The Afterschool Alliance, in partnership with the C.S. Mott Foundation and the Ad Council, has had the privilege of running three major nationwide PSA campaigns on afterschool.
"Things Can Get Pretty Ugly When You're Bored" - Youth-Targetd PSAs Encourage Afterschool Program Participation
This PSA campaign used humor to encourage youth to consider afterschool programs. Bored kids can engage in some weird behavior. They talk to their socks, dance with their cats, squish their faces against windowpanes - or worse. But children attending afterschool programs have better, more constructive, educational and fun things to do.
Afterschool "What is a Hero?" PSA Campaign
Are heroes born? Or are they made? Our new ad campaign shows that afterschool programs offer kids the sorts of activities that help them realize they have the potential to do better, to reach farther, than they ever imagined. Afterschool programs help kids find the hero within.
The Afterschool Alliance launched "What Is A Hero?" to increase awareness of the need for afterschool and to help individuals learn more about starting afterschool programs in their communities. The campaign included TV and radio spots, newspapers and magazine ads, billboards, web banners and more.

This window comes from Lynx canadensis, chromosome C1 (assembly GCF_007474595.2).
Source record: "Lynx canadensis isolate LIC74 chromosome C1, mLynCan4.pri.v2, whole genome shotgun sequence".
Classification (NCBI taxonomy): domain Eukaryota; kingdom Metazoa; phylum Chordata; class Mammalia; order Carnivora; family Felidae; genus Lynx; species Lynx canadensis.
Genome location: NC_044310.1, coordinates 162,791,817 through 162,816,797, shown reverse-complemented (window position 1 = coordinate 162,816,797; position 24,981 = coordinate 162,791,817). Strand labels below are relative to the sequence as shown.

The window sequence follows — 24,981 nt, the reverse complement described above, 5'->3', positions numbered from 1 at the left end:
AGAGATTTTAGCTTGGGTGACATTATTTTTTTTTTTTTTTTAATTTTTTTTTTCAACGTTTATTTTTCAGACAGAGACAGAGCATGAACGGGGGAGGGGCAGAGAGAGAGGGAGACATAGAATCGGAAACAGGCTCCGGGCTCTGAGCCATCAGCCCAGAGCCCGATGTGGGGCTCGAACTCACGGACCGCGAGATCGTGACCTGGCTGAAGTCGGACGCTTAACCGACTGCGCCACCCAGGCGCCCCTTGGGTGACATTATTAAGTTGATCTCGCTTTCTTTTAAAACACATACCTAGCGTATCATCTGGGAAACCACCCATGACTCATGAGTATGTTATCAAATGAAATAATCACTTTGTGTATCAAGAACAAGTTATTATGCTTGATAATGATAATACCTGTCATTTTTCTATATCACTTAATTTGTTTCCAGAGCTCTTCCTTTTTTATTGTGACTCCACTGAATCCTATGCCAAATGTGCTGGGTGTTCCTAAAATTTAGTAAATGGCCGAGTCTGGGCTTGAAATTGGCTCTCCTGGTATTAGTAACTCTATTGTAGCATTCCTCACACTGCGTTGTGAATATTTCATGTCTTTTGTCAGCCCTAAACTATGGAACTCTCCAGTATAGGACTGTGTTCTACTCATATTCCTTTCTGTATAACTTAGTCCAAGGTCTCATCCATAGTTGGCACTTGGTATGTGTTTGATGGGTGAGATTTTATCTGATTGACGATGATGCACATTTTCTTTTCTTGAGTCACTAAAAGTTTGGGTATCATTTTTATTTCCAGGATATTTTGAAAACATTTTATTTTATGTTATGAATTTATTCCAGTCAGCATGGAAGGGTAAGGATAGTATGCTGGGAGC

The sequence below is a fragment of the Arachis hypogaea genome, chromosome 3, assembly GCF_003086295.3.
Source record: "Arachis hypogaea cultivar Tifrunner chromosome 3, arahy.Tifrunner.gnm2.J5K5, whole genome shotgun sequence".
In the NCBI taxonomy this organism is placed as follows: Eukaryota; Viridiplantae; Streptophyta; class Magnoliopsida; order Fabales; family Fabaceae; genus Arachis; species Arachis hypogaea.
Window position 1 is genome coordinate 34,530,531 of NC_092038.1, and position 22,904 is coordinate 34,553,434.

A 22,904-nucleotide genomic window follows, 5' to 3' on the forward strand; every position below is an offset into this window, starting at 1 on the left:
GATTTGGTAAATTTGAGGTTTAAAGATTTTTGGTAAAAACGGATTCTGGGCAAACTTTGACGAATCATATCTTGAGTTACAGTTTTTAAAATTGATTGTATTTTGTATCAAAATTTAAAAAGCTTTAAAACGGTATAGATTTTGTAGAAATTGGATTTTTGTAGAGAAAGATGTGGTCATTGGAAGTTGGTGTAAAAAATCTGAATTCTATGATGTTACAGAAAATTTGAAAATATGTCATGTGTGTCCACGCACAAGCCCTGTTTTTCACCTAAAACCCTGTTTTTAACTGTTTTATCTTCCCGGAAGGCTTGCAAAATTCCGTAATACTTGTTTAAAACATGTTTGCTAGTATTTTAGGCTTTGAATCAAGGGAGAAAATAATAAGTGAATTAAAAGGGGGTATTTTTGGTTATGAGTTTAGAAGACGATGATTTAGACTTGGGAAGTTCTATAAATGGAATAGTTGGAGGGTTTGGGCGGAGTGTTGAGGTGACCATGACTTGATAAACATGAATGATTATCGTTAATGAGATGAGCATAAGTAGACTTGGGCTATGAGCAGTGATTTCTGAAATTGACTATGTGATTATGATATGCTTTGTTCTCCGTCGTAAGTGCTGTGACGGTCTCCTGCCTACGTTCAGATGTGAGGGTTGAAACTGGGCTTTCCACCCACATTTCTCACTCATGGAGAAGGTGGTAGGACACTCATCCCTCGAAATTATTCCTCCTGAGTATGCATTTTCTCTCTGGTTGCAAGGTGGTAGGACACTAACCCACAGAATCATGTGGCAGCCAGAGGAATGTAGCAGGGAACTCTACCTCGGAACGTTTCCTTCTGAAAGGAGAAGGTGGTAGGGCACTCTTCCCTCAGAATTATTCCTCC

"What Is A Hero?" was developed with the Ad Council and Doner and made possible by support from the C.S. Mott Foundation.
Watch PSA Video: What Is a Hero?
Print Ad from the Hero PSA campaign featured at left
Afterschool "Ignore Them and They'll Go Away" PSA Campaign
A woman with a baby carriage snatches a soccer ball from a group of children. A man uses a fire extinguisher to douse a model volcano as it begins to erupt. Another woman crushes the ping-pong ball that children were playing with. While most adults wouldn't intentionally sabotage an afterschool program, taking no action to support these programs can have the same effect.
This is the message behind the surprising and humorous vignettes featured in the "Ignore" public service announcements (PSAs). This television, radio, print and Internet campaign was aimed at encouraging Americans to support afterschool programs.
Print PSA image featured at left
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